Air Traffic Control Error Reports Double

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We're living in one of the safest periods in aviation history. Accidents and deaths are as rare as ever. But new data showing air traffic control errors have nearly doubled and is cause for concern about our safety in the skies.

According to the Associated Press (AP), the number of air traffic control errors during the 12 months ending September 2010 was 1,889, up from 947 during the same period a year earlier. As for what caused this increase, well, that depends on who you ask.

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According to the FAA, the spike is the result of a new, non-punitive reporting system designed to generate more error reports. According to the AP, the new program is "aimed at increasing error reporting so trends can be spotted and new training methods, changes in procedures, or other actions can be taken."

Air traffic controller Evan Seeley tells a different story. Seely told the AP that, at least in his facility at Ronkonkoma, New York, controllers watched movies and played electronic games during slower times. He said, generally, there was a "lax atmosphere."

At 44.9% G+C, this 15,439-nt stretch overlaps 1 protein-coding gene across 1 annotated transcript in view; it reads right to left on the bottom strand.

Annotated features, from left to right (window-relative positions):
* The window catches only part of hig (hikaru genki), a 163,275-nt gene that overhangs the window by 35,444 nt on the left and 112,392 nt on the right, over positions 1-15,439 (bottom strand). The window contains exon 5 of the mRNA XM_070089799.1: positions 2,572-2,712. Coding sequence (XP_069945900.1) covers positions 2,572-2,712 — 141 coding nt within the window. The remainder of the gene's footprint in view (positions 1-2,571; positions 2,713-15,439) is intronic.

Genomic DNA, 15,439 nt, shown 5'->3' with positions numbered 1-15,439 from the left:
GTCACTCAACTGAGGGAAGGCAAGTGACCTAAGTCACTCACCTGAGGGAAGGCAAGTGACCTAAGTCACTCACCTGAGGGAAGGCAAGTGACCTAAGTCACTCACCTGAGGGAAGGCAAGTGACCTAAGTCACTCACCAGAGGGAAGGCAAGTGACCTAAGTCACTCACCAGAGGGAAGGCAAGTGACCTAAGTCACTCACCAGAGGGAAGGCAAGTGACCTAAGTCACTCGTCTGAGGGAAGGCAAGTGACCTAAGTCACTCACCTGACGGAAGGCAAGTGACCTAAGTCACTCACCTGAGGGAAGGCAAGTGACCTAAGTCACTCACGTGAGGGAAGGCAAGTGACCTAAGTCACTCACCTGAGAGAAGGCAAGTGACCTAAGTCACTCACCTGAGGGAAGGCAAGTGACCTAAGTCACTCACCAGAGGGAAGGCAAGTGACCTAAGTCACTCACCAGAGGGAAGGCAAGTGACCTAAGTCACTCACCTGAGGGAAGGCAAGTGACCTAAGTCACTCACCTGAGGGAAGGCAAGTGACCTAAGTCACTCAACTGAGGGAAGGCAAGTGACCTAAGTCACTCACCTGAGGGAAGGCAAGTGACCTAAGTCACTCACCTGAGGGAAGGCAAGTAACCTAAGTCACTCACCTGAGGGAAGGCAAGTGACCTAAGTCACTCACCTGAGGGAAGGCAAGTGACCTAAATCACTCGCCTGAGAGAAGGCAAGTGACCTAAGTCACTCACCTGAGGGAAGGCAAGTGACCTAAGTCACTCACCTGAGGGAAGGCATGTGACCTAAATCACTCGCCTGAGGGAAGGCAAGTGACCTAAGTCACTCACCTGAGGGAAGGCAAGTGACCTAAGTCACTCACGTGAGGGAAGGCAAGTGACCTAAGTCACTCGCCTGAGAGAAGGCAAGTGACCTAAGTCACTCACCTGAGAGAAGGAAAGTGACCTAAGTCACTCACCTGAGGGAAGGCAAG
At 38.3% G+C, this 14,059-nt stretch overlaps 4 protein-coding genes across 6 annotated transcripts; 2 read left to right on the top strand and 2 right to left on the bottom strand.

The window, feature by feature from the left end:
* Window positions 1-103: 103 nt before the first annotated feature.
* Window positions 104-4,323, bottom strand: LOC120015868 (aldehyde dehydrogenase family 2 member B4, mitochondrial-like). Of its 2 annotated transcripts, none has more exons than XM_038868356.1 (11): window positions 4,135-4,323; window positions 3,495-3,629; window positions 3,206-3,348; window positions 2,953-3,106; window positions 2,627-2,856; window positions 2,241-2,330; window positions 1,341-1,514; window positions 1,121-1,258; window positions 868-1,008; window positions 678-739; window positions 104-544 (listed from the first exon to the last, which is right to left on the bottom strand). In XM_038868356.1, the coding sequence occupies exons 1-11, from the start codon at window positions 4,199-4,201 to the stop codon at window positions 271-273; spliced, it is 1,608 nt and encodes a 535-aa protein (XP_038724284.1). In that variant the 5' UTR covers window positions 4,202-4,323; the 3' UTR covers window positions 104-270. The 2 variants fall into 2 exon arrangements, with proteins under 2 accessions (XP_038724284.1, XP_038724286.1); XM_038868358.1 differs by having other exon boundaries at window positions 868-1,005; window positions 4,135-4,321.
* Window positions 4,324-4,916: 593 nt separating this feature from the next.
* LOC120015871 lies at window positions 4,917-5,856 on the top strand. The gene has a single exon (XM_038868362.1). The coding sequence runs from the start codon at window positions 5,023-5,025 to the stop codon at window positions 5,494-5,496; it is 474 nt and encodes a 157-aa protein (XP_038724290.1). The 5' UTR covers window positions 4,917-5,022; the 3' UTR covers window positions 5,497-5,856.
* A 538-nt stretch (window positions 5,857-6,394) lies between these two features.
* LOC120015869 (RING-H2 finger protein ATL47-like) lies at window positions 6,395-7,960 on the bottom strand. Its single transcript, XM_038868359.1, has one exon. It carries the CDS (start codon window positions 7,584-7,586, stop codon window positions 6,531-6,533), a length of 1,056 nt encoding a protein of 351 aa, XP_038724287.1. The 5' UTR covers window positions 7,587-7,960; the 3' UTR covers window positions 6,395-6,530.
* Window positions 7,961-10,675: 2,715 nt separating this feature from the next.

Whatever the reason, the increase is a cause for concern. Not only did overall error reports rise, but the number of serious errors is growing as well. According to the AP, "very few of the errors fall into the most serious category, which could result in pilots taking evasive action to prevent an accident. But those instances have also increased. In the year ending Sept. 30, there were 44 such events; 37 in the prior year and 28 in the year before that."

Perspective is important here. The number of error reports represents a statistically insignificant fraction of a percent of total flights. Even a 99 percent increase in reports is meaningless—statistically—in the context of a year's worth of take-offs and landings.

But, of course, there's more to airline safety than statistics, and while statistics can measure how good a controller is doing, ultimately air traffic control is a pass/fail situation. Lately, the system has been passing. Hopefully this new data helps the FAA keep things headed in that direction.

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